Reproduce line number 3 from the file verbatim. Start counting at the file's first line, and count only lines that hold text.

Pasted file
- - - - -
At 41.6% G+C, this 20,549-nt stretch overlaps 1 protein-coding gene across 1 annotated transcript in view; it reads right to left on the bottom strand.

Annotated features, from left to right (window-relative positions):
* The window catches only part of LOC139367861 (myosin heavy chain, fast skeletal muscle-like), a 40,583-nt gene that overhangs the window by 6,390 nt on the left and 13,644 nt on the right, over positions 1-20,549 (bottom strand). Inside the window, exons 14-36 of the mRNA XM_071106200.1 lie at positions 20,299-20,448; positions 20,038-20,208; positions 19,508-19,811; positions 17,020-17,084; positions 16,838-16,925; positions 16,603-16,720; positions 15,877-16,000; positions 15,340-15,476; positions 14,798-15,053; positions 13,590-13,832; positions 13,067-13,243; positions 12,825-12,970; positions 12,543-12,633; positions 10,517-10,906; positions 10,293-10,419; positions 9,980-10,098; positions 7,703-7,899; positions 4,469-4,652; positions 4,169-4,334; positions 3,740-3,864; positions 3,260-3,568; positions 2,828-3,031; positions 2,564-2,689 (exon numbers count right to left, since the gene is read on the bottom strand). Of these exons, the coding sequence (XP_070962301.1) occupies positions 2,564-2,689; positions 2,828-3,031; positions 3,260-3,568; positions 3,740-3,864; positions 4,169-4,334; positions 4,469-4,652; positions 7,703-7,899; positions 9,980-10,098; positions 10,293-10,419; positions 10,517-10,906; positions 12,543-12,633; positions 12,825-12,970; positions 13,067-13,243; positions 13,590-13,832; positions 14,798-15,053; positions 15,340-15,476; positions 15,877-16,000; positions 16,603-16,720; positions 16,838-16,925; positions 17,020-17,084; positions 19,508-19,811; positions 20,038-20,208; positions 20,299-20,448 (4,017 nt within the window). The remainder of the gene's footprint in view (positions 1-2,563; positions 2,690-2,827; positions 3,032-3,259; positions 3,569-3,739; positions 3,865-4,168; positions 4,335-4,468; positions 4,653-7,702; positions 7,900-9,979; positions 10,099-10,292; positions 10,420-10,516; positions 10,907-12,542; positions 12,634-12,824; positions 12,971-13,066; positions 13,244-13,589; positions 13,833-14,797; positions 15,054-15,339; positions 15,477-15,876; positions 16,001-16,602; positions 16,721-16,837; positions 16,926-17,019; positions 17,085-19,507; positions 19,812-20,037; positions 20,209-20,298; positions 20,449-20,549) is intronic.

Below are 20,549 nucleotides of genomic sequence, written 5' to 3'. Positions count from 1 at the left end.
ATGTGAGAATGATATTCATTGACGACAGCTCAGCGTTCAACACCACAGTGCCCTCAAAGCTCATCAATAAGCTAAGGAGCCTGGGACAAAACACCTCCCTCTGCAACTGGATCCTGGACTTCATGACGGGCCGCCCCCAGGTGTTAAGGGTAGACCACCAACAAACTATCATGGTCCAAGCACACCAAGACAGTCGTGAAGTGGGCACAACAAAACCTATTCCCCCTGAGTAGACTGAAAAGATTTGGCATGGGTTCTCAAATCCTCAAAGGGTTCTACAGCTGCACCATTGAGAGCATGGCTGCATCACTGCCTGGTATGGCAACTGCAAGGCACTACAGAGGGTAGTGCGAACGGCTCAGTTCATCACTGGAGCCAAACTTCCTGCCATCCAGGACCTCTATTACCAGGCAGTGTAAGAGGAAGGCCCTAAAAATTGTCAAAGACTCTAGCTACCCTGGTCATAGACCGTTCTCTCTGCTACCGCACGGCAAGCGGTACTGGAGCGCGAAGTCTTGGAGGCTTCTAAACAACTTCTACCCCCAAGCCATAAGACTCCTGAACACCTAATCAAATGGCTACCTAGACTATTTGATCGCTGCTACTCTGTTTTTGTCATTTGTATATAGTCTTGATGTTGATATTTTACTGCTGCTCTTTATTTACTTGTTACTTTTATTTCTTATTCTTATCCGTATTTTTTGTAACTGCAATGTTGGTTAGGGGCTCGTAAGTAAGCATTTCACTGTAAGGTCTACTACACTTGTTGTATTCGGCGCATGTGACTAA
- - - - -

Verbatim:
* The window catches only part of LOC139367861 (myosin heavy chain, fast skeletal muscle-like), a 40,583-nt gene that overhangs the window by 6,390 nt on the left and 13,644 nt on the right, over positions 1-20,549 (bottom strand). Inside the window, exons 14-36 of the mRNA XM_071106200.1 lie at positions 20,299-20,448; positions 20,038-20,208; positions 19,508-19,811; positions 17,020-17,084; positions 16,838-16,925; positions 16,603-16,720; positions 15,877-16,000; positions 15,340-15,476; positions 14,798-15,053; positions 13,590-13,832; positions 13,067-13,243; positions 12,825-12,970; positions 12,543-12,633; positions 10,517-10,906; positions 10,293-10,419; positions 9,980-10,098; positions 7,703-7,899; positions 4,469-4,652; positions 4,169-4,334; positions 3,740-3,864; positions 3,260-3,568; positions 2,828-3,031; positions 2,564-2,689 (exon numbers count right to left, since the gene is read on the bottom strand). Of these exons, the coding sequence (XP_070962301.1) occupies positions 2,564-2,689; positions 2,828-3,031; positions 3,260-3,568; positions 3,740-3,864; positions 4,169-4,334; positions 4,469-4,652; positions 7,703-7,899; positions 9,980-10,098; positions 10,293-10,419; positions 10,517-10,906; positions 12,543-12,633; positions 12,825-12,970; positions 13,067-13,243; positions 13,590-13,832; positions 14,798-15,053; positions 15,340-15,476; positions 15,877-16,000; positions 16,603-16,720; positions 16,838-16,925; positions 17,020-17,084; positions 19,508-19,811; positions 20,038-20,208; positions 20,299-20,448 (4,017 nt within the window). The remainder of the gene's footprint in view (positions 1-2,563; positions 2,690-2,827; positions 3,032-3,259; positions 3,569-3,739; positions 3,865-4,168; positions 4,335-4,468; positions 4,653-7,702; positions 7,900-9,979; positions 10,099-10,292; positions 10,420-10,516; positions 10,907-12,542; positions 12,634-12,824; positions 12,971-13,066; positions 13,244-13,589; positions 13,833-14,797; positions 15,054-15,339; positions 15,477-15,876; positions 16,001-16,602; positions 16,721-16,837; positions 16,926-17,019; positions 17,085-19,507; positions 19,812-20,037; positions 20,209-20,298; positions 20,449-20,549) is intronic.